The manner of our Church, in these things, is such, as best befitteth the condition of the same, & such as cannot be in reason condemned; Neither is a stipend, nor continuance in the function till death, essential to the ministry of the Church, but separable from the same.  The Levites of old served not at all times, but by course, and when they were 50 years old, they were wholly liberat[ed], from the burden and labor (though not from the attendance) of the Levitical service, and ministers may still upon the Church’s permission, for lawful reasons and urgent necessities, be absent a whole year, and lon­ger too, from their particular charges. The apostles, when they were first sent through Judea, took no stipend, Mt. 10:8-9.  Nei­ther did Paul take any at Corinth, 1 Cor. 9:18.  The ministers among the Waldenses, work with their hands for their maintenance.  The old patriarchs were priests and preachers, to their families, and maintained themselves by the work of their hands, fee­ding of flocks, tilling the ground, etc.

These things I do not mention as rules, to be followed by us, but to show, that the intermission of the exercise of the ministry, the want of maintainance and laboring with the hands, are not altogether repug­nant, nor inconsistent, with the nature of the vocation, of the ministers of the word, but in some cases hic & nunc [here and now], may be most approveable in them, much more in Ruling Elders.  The revenues of our Church are so small that they cannot spare stipends to Ruling Elders, which maketh them willing to serve without stipends, and lest they should be overburdened with this their ser­vice, though they be chosen and called to be Ruling Elders as long as they live, at least till they merit to be deposed, yet our book of policy [Second Book of Discipline] alloweth them that ease of intermission and serving by course which was allowed to the Levites of old in the Temple.  

The double honor which the apostle commandeth to give unto elders that rule well, Tim. 5:17, needeth not to be expounded of maintenance and obedience; for by double honor we may either simply understand much honor, or by way of comparison double honor in respect of the widows, whom he had before commanded to ho­nor, 1 Tim. 5:3, as Calvin expoundeth the place.  Both these Interpretations doth Oecumenius give upon the same place.”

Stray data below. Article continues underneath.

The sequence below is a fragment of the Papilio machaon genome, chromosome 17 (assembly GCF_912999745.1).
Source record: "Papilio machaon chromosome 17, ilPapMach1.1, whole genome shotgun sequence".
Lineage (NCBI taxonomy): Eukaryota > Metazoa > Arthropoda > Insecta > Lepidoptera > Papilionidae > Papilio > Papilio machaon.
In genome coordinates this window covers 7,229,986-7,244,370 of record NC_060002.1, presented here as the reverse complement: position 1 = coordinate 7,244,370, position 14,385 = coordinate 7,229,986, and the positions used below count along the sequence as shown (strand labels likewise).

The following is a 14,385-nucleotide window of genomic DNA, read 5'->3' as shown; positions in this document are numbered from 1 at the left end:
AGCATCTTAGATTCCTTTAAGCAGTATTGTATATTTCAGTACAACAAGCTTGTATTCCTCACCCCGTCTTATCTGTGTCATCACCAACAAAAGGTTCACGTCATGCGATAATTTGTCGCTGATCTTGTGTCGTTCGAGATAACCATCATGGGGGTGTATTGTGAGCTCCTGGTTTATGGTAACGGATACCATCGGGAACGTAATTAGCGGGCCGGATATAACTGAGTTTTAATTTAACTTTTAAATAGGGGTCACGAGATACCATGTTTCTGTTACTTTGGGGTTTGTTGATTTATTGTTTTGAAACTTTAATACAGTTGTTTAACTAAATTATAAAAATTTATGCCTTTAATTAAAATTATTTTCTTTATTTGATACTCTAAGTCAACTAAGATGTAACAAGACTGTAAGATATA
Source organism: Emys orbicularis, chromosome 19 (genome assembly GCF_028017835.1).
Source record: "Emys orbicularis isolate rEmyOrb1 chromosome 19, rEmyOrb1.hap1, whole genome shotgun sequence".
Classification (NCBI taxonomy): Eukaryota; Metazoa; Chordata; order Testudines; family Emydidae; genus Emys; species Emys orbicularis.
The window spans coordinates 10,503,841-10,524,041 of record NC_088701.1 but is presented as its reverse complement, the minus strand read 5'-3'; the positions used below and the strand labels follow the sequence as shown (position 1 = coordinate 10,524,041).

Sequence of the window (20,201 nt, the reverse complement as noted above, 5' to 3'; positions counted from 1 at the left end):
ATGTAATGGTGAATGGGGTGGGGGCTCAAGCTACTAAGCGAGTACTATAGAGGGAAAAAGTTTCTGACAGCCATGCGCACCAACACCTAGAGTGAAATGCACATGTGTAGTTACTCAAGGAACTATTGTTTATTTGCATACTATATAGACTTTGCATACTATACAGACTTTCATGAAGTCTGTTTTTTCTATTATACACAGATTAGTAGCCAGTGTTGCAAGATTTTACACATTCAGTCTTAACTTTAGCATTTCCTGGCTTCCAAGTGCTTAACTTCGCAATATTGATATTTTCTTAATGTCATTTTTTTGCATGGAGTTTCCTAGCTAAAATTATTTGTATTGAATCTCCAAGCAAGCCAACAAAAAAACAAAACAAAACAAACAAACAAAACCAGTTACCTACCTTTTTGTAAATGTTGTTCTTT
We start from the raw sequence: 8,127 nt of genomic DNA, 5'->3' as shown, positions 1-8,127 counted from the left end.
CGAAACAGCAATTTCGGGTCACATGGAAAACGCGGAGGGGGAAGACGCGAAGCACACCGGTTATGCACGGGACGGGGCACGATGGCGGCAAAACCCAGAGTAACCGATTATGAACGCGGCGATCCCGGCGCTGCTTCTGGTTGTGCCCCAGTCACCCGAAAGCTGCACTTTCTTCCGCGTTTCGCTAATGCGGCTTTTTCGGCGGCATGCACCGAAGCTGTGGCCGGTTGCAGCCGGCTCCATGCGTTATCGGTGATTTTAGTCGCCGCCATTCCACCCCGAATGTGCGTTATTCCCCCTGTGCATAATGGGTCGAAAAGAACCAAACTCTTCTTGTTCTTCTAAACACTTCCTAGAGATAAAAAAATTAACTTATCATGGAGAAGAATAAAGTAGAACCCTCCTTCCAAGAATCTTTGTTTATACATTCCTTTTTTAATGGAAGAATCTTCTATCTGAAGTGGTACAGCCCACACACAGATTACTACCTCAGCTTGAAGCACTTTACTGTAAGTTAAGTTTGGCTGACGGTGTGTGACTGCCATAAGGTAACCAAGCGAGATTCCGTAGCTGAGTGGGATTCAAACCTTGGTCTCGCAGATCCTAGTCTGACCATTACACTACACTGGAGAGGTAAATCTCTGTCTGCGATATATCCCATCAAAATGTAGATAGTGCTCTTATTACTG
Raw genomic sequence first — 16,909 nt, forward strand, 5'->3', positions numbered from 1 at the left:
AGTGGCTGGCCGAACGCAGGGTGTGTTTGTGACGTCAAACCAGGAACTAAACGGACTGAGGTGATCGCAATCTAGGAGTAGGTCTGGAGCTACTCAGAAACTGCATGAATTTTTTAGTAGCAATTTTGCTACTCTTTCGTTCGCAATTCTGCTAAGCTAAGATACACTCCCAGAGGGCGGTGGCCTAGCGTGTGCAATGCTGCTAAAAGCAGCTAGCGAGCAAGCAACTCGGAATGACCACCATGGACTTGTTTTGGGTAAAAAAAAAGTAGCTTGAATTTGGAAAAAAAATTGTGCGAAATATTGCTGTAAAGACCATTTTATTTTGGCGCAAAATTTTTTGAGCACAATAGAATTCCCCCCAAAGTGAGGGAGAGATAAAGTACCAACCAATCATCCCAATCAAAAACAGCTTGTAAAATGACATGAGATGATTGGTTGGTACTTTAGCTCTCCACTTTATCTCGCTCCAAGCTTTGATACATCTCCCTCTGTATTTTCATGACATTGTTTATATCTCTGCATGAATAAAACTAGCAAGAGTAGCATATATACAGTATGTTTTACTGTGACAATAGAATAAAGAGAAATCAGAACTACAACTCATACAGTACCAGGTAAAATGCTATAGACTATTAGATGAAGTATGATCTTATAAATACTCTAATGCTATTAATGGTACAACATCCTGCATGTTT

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Samuel Rutherford

A Peaceable and Temperate Plea, p. 290  1642  Rutherford overlooks the term ‘lay-elders’ here from the opponent.

“Question [Objection] 4:  But the ancients knew no lay-elders.

Answer:  Nor do we de jure [by right] know them [as a standing and universal law in all cases], they are Church-men, and should be for all their lifetime entertained upon the Church’s charges; what our Church de facto [in actual fact] does tolerate by reason of our Church’s poverty, is another question.”

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Articles

Murray, John – ‘The Ordination of Elders: Some Arguments Against Term Eldership’  being pp. 23-25 of The Presbyterian Guardian,  Feb., 1955.  Also reprinted as ‘Arguments Against Term Eldership’  in Works, vol. 2, ch. 29, pp. 351-356.

Reformed Reader – ‘Arguments Against Term Eldership’  7 paragraphs

The article summarized Murray’s argument.

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Ruling Elders Should be Paid if Possible

1 Tim. 5:17-18

Let the elders that rule well be counted worthy of double honor, especially they who labor in the word and doctrine.  For the scripture saith, thou shalt not muzzle the ox that treadeth out the corn. And, The labourer is worthy of his reward.”

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Samuel Rutherford

A Peaceable and Temperate Plea, p. 290  1642  Rutherford overlooks the term ‘lay-elders’ here from the opponent.

“Question [Objection] 4:  But the ancients knew no lay-elders.

Answer:  Nor do we de jure [by right] know them [as a standing and universal law in all cases], they are Church-men, and should be for all their lifetime entertained upon the Church’s charges; what our Church de facto [in actual fact] does tolerate by reason of our Church’s poverty, is another question.”

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Ruling Elders do not have the Authority for Preaching, or Laboring in, or Ministering, the Word in Public Worship by Office

Samuel Rutherford

Peaceable and Temperate Plea for Paul’s Presbytery in Scotland, 1642, London

Ch. 20, Whether or not the government of the Church of Scotland can be proved by God’s Word to be lawful?

11th Article, Elders and Deacons

“Elders help the pastors in governing, but labor not in the Word and doctrine, 1 Tim 5:17, and yet visit the sick, oversee the ways and manners of the people, and so rule with diligence, Rom. 12:8; 1 Cor. 12:28, and judge with pastors and doctors, Matt 18:18-20.”